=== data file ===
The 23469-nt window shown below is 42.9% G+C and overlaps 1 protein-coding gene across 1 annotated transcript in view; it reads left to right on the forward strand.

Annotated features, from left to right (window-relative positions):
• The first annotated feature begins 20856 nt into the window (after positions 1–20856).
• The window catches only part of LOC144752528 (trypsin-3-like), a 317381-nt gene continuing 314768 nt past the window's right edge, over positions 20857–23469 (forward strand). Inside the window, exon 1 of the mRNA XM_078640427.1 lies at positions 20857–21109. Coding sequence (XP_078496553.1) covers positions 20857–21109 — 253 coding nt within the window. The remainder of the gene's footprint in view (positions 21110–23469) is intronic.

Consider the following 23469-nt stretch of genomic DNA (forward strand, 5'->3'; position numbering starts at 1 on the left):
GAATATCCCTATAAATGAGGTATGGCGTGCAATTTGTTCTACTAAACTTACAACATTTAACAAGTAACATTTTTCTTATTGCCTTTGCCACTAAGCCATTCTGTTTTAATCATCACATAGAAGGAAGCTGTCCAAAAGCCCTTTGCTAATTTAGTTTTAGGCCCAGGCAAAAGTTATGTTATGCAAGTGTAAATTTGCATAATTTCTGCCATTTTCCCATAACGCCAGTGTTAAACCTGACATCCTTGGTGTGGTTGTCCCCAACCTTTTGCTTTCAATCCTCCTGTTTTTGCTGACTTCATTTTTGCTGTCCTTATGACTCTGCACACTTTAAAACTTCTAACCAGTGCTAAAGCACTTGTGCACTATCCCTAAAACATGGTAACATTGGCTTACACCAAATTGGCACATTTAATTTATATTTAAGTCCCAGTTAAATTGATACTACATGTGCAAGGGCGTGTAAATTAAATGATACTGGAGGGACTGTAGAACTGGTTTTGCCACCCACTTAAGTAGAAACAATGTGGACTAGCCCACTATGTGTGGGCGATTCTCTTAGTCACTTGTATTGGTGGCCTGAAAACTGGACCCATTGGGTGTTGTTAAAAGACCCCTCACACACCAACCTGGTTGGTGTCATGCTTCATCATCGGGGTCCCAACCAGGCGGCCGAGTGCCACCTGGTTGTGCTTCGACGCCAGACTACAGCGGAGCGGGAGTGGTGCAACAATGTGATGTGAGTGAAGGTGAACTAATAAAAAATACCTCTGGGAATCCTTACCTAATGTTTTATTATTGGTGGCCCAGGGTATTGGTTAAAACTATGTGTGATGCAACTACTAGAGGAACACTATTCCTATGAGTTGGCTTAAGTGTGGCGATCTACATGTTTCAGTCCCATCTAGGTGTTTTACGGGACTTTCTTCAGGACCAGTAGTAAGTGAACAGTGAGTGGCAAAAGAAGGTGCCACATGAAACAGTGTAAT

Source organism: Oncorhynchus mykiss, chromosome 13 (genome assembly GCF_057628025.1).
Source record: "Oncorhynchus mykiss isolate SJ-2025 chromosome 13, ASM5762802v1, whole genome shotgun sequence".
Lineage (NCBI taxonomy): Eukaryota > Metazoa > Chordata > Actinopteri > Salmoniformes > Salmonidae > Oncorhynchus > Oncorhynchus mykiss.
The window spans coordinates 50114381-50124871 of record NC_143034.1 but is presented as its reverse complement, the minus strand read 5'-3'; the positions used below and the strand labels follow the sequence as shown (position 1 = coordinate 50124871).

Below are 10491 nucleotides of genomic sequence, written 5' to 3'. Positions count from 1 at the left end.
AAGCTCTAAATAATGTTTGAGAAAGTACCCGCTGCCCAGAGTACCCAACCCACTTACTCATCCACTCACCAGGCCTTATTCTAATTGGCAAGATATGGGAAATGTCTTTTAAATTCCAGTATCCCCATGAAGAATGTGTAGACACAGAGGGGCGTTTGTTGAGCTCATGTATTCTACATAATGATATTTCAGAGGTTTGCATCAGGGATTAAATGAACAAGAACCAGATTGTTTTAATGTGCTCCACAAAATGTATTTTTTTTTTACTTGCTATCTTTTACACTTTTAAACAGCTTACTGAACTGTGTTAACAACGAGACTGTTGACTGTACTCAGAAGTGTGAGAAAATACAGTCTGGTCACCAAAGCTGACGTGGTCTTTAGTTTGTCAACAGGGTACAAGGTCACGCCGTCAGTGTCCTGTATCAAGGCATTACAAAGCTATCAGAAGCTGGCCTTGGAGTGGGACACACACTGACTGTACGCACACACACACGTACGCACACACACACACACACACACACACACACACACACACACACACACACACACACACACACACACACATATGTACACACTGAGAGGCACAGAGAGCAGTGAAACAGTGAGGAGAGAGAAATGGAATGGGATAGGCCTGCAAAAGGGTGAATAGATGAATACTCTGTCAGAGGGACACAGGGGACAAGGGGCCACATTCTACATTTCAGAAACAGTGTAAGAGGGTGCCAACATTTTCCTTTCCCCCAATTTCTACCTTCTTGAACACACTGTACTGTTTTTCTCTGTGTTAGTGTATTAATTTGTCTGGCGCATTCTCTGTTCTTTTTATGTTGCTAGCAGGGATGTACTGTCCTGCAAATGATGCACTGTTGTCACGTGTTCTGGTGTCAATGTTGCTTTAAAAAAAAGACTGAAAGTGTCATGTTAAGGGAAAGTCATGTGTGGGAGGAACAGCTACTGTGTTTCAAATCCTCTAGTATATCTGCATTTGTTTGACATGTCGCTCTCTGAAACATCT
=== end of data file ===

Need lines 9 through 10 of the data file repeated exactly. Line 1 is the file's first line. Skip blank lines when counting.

Lineage (NCBI taxonomy): Eukaryota > Metazoa > Chordata > Actinopteri > Salmoniformes > Salmonidae > Oncorhynchus > Oncorhynchus mykiss.
The window spans coordinates 50114381-50124871 of record NC_143034.1 but is presented as its reverse complement, the minus strand read 5'-3'; the positions used below and the strand labels follow the sequence as shown (position 1 = coordinate 50124871).